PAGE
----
Monday, 13 May 2013

Mass Observation.

Linky here
The Mass Observation Archives have asked as many people as possible to log May 12th, in detail, for their records. Something which they started doing in 1937, for the Coronation.

I've sent ours in, but I thought perhaps people here might be interested in a whole day rather than just selected episodes from our life. It was a fairly average Sunday for us. So here it is, edited to remove comments on neighbours and bits of other people's stories.

I am 39, and a single adoptive parent to two girls (8 and 10), who have profound disabilities (cerebral palsy and Spina bifida) and complex medical needs (epilepsy, spasms, neuropathic bowel and bladder, central hypoventilation amongst others). M is unable to talk but can indicate yes and no with her tongue, A is very able to talk and has learning disabilities.

We live in a three bedroom ground floor ex-council flat in a nice town in Oxfordshire. We have two cats (a ragdoll and a Norwegian forest) and an assortment of tropical fish.

We live in the town where I grew up, and A attends my old primary school with a lot of support. M attends a local special school My parents live a 10 minute walk away, and we all attend the local church where I was Baptised as a baby, confirmed as a teenager, where my brother was married and where funeral services were held for my grandmother and my oldest daughter.

Woke up at 5.30am, not sure if my ears were ringing or if my daughter M's SATs monitor was alarming (same pitch). She was awake and smiling, so I gave her her morning meds (Tizanidine, Glycopyronium Bromide, Clobazam, Vigabatrin and Carbemazepine), adjusted her CPAP mask to stop an air leak, and went back to bed.

6.30am M woke me again, this time very very unhappy. Loud cries, lots of spasm, SATs dropping. Released her CPAP mask, vented her gastrostomy, rolled her over and changed her pad.

Still very uncomfortable, gave her a bisacodyl suppository and lifted her onto her special toilet seat. Gave her ibuprofen and paracetamol, still very uncomfortable.

Made her breakfast - baby cereal, fruit smoothie and milk, and pushed it through her gastrostomy tube, together with her Movicol. She went to sleep.

Fed cats (Royal Canin Fur and Skin) and fish (Tetra nibbles and Aquarians flakes).

7am, A woke up. Unhooked her from her ventilator, sat her up in bed, and gave her her morning meds (domperidone and oxybutinin). Rubbed her shoulders as she fought against her morning vomit. Helped her remove her overnight catheter from her Mitrofanoff.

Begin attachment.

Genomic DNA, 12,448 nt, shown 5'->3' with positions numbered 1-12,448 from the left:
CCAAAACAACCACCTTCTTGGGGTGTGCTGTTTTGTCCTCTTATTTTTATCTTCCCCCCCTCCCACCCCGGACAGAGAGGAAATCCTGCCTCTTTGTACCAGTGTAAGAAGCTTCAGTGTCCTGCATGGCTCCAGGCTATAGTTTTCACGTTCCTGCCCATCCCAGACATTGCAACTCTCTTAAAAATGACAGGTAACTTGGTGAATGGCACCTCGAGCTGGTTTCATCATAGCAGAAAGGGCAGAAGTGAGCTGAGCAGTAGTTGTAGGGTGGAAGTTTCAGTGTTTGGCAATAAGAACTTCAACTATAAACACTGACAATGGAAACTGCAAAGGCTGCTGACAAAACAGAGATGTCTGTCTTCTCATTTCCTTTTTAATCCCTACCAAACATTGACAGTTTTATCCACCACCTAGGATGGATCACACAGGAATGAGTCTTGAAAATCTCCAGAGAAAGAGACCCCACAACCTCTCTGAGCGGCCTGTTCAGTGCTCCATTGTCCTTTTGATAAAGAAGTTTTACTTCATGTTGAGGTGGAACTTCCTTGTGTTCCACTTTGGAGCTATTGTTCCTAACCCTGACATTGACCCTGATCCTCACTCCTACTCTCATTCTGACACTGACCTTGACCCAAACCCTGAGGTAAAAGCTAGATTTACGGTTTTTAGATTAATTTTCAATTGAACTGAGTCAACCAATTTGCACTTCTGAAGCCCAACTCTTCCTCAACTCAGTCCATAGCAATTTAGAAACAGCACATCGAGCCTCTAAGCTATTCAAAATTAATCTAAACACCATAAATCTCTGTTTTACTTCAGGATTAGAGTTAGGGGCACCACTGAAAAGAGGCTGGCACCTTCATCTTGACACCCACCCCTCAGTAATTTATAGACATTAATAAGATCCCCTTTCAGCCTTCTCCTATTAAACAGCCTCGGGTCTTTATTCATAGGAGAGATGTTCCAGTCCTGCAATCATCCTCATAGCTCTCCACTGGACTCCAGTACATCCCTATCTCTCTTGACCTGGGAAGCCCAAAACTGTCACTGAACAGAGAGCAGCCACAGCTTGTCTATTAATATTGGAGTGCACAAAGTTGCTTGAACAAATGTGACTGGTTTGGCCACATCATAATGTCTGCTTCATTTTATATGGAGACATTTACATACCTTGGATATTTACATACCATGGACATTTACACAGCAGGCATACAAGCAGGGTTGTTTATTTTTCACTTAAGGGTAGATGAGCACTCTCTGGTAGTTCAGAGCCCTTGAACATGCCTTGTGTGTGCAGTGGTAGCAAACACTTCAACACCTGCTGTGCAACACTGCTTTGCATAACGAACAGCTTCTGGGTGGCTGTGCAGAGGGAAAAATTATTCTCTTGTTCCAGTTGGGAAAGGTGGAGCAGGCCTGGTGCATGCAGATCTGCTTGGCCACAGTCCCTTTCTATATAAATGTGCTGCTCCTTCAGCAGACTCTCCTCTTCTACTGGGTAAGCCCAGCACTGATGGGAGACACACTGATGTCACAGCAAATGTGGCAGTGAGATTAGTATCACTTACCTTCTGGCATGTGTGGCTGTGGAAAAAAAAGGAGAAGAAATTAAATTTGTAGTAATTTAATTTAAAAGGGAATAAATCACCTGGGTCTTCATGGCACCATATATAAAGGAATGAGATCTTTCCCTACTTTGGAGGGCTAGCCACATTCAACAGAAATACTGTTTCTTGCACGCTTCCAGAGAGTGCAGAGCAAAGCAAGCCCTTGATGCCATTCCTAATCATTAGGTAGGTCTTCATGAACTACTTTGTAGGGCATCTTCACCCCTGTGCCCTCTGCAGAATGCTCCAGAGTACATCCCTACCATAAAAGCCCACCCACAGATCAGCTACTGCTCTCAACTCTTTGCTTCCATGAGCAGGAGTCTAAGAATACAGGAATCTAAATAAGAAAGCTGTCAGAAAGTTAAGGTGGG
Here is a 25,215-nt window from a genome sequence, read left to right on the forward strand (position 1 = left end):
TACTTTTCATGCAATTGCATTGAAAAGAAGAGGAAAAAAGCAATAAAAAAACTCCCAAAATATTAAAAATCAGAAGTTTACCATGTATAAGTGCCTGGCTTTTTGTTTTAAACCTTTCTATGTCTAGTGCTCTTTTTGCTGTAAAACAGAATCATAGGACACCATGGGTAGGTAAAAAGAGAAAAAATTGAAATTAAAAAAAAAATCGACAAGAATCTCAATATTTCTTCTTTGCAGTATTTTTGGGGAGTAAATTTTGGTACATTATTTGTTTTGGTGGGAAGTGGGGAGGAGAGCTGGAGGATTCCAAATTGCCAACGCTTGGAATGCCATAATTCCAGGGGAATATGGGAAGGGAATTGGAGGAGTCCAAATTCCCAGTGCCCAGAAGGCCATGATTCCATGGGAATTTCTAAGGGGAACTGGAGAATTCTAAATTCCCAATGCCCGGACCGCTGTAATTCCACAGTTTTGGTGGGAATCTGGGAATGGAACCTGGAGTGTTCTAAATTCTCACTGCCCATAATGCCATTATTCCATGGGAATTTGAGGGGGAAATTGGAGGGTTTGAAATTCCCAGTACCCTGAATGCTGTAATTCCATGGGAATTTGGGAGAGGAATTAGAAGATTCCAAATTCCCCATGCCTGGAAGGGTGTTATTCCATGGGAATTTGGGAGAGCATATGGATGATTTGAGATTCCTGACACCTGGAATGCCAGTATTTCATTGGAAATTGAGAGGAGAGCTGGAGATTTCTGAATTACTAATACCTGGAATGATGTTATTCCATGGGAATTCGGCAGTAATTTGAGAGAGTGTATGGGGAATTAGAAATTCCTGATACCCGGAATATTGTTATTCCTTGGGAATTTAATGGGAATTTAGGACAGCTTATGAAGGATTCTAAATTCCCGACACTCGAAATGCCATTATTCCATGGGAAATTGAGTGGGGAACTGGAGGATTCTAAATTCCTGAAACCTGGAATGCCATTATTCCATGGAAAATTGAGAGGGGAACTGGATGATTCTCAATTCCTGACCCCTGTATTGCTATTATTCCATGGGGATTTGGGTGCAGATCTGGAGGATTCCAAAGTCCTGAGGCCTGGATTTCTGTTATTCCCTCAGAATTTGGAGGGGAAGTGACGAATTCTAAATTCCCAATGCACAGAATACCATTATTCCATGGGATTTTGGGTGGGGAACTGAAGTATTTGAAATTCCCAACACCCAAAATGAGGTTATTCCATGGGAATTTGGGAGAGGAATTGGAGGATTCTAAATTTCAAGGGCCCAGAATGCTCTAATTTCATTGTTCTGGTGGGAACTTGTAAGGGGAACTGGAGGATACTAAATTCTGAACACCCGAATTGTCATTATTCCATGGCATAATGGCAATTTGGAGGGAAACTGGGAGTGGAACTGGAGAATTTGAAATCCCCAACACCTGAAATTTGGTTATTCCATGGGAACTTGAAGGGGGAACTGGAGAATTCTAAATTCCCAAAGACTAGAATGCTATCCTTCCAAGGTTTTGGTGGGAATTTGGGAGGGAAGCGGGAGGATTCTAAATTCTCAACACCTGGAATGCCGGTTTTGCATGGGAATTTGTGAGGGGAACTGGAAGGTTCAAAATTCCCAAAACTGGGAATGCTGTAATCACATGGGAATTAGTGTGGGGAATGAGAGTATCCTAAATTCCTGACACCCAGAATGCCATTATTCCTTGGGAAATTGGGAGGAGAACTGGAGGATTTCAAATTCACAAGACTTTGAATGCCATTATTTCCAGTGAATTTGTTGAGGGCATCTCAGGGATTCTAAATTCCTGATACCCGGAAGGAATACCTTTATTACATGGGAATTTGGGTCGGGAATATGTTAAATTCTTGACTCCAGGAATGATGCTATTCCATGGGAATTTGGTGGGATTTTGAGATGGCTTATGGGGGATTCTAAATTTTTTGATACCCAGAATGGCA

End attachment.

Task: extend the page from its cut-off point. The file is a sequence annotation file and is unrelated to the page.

Lifted her onto her toilet seat, pushed 490mls water through her caecostomy, Passed her her glasses, tray and iPad, and went to put the kettle on.

Made a large strong mug of coffee, swept up yesterday's mud and beads from the floor, did the washing up, and went to get dressed just as our morning carer arrived.

Put Radio 4 on (morning service), made a second cup of coffee but forgot to drink it. Quick breakfast - salmon and cream cheese sandwich as salmon goes off today. Yum. Found clothes for M - nice loose dress as no result from suppository and no morning wee either. Lifted her back into bed, got her dressed - very very sore still from recent round of antibiotics.

Put M in her wheelchair, found a scarf to bind her right arm to her body (she has recently had Botox injections into her shoulder to try and stop her arm from being stuck angled outward with her hand behind her head; the scarf encourages the botoxed muscles to stretch), put her glasses on, adjusted her hips to try and make her more comfortable.

M very distressed again and more spasm. Still no result from suppository and no wee, but gave her Buccal Buscopan which helped relieve the pain.

Listened to protracted negotiations between A (8) and our morning carer. Carer comes for 1hour15 minutes every morning except Saturday, and helps me to get both girls ready for the day.

Argument this morning about hair brushing, catheterisations, hoisting, bottom wiping, and giving breakfast. No tears and screams, just head slapping, shouts and frustrations. A good(ish) morning.

Carer brushed M's hair, sorted both girls' teeth, reported bleeding mouth*, recorded her visit in book and left. A signed the book for me - first and last name, all spelt right, very neat.

Blankets and cardigans as not very warm today. Then off to church - cats followed us halfway but stopped before the road, thankfully.

Five minute walk to church made longer as A in her powerchair decided to push M in her manual wheelchair.

Dropped A at Godzone (Sunday school), and then into church with M. A good day today, accesswise. Both doors open at the main entrance, so able to walk in straight away, just like everyone else, not wait on the ramp whilst greeters try to work out how to open the second door. I like it when they've thought about the fact we will be coming before we get there; it makes me feel as though we are a full part of the body of Christ, not an awkward addition.